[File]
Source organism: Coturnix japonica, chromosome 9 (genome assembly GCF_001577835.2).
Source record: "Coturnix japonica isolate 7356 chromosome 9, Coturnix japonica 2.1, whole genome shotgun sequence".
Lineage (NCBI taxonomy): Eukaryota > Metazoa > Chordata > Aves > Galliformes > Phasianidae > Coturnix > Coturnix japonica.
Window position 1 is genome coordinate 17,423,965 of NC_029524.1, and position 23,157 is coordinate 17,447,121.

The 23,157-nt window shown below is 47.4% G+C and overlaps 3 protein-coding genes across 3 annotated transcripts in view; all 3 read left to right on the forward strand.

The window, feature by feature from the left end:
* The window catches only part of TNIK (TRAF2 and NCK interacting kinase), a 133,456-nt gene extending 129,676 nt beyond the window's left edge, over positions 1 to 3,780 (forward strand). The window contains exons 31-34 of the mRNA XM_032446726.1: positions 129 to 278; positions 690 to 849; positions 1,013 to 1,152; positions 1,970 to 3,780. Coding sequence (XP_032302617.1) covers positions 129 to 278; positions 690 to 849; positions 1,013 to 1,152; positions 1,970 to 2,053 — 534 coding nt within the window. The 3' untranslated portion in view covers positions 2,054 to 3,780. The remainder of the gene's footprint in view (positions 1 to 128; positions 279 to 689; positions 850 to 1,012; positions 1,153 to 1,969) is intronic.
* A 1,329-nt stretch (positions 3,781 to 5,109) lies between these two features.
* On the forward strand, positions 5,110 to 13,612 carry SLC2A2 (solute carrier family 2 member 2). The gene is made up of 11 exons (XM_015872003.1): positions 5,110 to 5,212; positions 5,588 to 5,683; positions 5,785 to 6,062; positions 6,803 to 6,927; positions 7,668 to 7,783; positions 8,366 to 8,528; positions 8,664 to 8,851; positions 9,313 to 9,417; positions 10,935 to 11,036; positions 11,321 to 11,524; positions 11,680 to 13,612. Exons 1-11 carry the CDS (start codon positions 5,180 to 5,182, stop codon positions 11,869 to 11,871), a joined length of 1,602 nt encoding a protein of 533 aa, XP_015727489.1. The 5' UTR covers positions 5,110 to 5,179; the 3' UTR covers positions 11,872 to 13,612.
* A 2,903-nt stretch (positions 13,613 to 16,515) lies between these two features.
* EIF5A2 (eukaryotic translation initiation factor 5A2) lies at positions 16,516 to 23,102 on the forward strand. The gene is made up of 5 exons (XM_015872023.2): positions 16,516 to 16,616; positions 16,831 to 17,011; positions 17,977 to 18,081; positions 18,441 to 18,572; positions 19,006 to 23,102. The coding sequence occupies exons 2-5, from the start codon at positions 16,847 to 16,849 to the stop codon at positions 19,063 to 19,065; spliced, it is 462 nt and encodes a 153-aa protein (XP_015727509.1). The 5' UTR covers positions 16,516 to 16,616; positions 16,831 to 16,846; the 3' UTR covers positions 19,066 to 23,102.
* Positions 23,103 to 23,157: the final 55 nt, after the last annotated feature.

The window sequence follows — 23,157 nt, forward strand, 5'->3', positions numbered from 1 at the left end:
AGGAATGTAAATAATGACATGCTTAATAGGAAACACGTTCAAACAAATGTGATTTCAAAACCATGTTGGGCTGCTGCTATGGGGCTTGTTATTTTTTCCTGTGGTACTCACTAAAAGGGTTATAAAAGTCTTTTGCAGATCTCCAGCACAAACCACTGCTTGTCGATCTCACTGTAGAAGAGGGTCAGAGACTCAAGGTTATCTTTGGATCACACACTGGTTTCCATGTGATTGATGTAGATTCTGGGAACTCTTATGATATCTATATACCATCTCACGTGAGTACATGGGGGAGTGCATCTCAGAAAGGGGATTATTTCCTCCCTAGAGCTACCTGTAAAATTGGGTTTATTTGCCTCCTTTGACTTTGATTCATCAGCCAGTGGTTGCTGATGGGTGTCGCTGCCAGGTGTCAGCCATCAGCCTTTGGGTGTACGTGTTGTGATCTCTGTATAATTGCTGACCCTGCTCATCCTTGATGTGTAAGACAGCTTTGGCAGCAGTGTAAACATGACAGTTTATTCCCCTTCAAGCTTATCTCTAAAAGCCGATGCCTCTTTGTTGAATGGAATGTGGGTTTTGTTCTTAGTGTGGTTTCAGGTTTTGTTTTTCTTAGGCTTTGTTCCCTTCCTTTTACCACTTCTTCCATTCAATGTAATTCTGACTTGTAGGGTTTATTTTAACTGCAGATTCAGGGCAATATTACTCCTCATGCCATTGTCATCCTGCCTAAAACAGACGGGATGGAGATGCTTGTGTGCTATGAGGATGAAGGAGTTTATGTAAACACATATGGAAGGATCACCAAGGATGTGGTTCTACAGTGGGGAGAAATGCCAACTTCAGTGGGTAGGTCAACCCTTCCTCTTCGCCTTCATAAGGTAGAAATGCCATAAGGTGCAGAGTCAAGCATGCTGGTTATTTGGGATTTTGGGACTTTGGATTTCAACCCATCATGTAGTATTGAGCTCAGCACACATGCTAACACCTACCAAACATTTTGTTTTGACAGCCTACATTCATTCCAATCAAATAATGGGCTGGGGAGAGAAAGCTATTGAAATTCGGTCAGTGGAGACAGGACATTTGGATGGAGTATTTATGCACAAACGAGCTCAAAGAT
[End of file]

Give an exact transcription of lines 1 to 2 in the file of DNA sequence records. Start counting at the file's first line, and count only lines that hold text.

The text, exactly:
Source organism: Coturnix japonica, chromosome 9 (genome assembly GCF_001577835.2).
Source record: "Coturnix japonica isolate 7356 chromosome 9, Coturnix japonica 2.1, whole genome shotgun sequence".